Property developer Mirvac has announced an initiative to help tackle Sydney’s affordability crisis.
At the unveiling of its new Pavilions development recently — the proposed 690 apartment project at the gateway to Sydney Olympic Park — Mirvac vowed to make it easier for first home buyers to compete in the fiercely competitive and expensive Sydney market by offering 60 of its lowest price apartments exclusively to first homebuyers. The initiative is called The Right Start.
In addition, first-time buyers will be able to purchase the apartments, priced between $575,000 to $749,000, with just a 5 per cent deposit, which is around half the group’s usual deposit requirement.
The apartments set aside are priced to qualify for the State government’s First Home Owner grant and or stamp duty concessions.
In NSW, first homeowners are eligible for a grant of $10,000 when purchasing a new home up to the value of $750,000. They are eligible to receive a stamp duty exemption on new homes valued up to $550,000 and concessions for new homes valued between $550,000 and $650,000.
Mirvac’s General Manager of NSW Residential and Major Projects, Toby Long, said Sydney’s high prices have reached the point where a generation of young people faced the prospect of never owning their own home.
“We’ve been looking at affordability for some time trying to find ways to give first home buyers an opportunity to get into the Sydney market,” Mr Long told news.com.au.
“We were looking at the pain points and two of the biggest pain points first home buyers have is not having the opportunity and then not being able to save up that 10 per cent deposit.”
The remaining 5 percent of the usual 10 percent deposit can be paid in two annual instalments of 2.5 percent. This means by the time the apartment reaches settlement — the development is due to be completed in 2020 — the first homebuyer will have the full deposit.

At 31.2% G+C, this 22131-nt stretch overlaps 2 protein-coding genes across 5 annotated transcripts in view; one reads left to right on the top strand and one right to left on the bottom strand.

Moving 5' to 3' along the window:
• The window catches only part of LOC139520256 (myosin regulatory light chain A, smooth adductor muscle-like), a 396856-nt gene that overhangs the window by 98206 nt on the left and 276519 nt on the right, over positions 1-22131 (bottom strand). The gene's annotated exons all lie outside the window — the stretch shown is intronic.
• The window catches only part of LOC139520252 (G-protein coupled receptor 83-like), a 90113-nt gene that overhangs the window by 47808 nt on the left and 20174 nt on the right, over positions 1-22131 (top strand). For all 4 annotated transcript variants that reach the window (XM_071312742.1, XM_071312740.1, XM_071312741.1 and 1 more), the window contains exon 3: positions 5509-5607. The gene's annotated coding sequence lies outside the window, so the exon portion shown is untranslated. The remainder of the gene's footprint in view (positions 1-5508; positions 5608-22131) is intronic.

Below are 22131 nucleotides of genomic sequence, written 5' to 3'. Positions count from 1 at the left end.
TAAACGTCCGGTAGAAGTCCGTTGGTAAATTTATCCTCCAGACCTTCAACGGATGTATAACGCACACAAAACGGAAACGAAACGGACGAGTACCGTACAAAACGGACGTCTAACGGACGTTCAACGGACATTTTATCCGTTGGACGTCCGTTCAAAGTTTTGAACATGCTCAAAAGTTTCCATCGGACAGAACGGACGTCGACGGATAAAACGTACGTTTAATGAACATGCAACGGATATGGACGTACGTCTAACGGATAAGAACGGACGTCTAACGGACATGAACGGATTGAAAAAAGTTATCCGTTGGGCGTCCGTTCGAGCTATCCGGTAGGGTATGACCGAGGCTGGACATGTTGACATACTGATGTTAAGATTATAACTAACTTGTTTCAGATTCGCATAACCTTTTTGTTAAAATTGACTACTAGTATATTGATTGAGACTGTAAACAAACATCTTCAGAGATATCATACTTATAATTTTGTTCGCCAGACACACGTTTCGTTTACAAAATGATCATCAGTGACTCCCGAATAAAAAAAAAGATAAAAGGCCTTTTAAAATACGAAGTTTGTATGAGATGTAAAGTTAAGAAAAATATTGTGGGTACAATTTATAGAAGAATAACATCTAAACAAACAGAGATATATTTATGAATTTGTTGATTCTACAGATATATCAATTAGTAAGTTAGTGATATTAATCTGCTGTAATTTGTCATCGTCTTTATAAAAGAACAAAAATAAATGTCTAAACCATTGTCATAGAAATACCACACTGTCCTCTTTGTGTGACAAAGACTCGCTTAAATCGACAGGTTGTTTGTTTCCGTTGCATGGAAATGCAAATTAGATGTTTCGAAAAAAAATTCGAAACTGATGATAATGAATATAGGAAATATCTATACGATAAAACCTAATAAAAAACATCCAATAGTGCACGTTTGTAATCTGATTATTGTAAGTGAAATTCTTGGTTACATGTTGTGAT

“This secures the property while the first homebuyer continues to save for the full 10 per cent deposit,” Mr Long said.
Mirvac is in discussions with a lender for a “referral” partnership to obtain conditions and pre-approval, however, given the development won’t be completed until early 2020, Mr Long said funding shouldn’t be a big issue.
“The thing to remember is it isn’t a 5 per cent deposit at settlement, they build up to the 10 percent when they finally settle — so it is over two years out before they have to finally settle on the project,” he told news.com.au.
NSW Planning and Housing Minister Anthony Roberts has praised the initiative, saying he was encouraged to see the industry addressing housing affordability.
“The State Government has made housing affordability a priority issue but, it is a problem that has to be tackled on many fronts,” Mr Roberts said.
“Mirvac has demonstrated that developers can also assist by introducing socially responsible
schemes such as putting aside a percentage of properties for key workers and first home buyers while we work on the longer term issues.
“Sydney Olympic Park is one of our priority areas where we have produced a draft revision of the master plan that will provide homes for around 23,000 people, with more parks and open space and more retail.”
Mr Long confirmed to news.com.au that Mirvac has not received any government kickback or grant for offering affordable housing through Pavilions and The Right Start initiative.
“It is in everybody’s best interest to have a community that can access their right to home ownership and have a place to live,” he said.
“Essential workers — fireman, nurses, the bus driver — are finding it very difficult to live in Sydney but we all know that a diverse community is the best community. It is a whole community issue.”
He also confirmed that if there is strong interest, Mirvac will offer more affordable housing for first home buyers in the second release of Pavilion — as well as consider including a proportion of affordable housing in future developments.
“We will look at this with a lot of interest to see how it goes and how it can be rolled out in other developments,” he told news.com.au.
“The other point is the 60 apartments is just for the first release and the first release is about 300 [of the 690 proposed in the project]. We will review it as we go on with the next release.”
Another 21 lower priced apartments will also be handed back to the Sydney Olympic Park Authority to be managed as affordable rentals.
“There are two parts to affordability,” Mr Long said.
“There is housing affordability for owner-occupiers and the affordable rental market.”
Story by firstname.lastname@example.org on 28 Feb 2017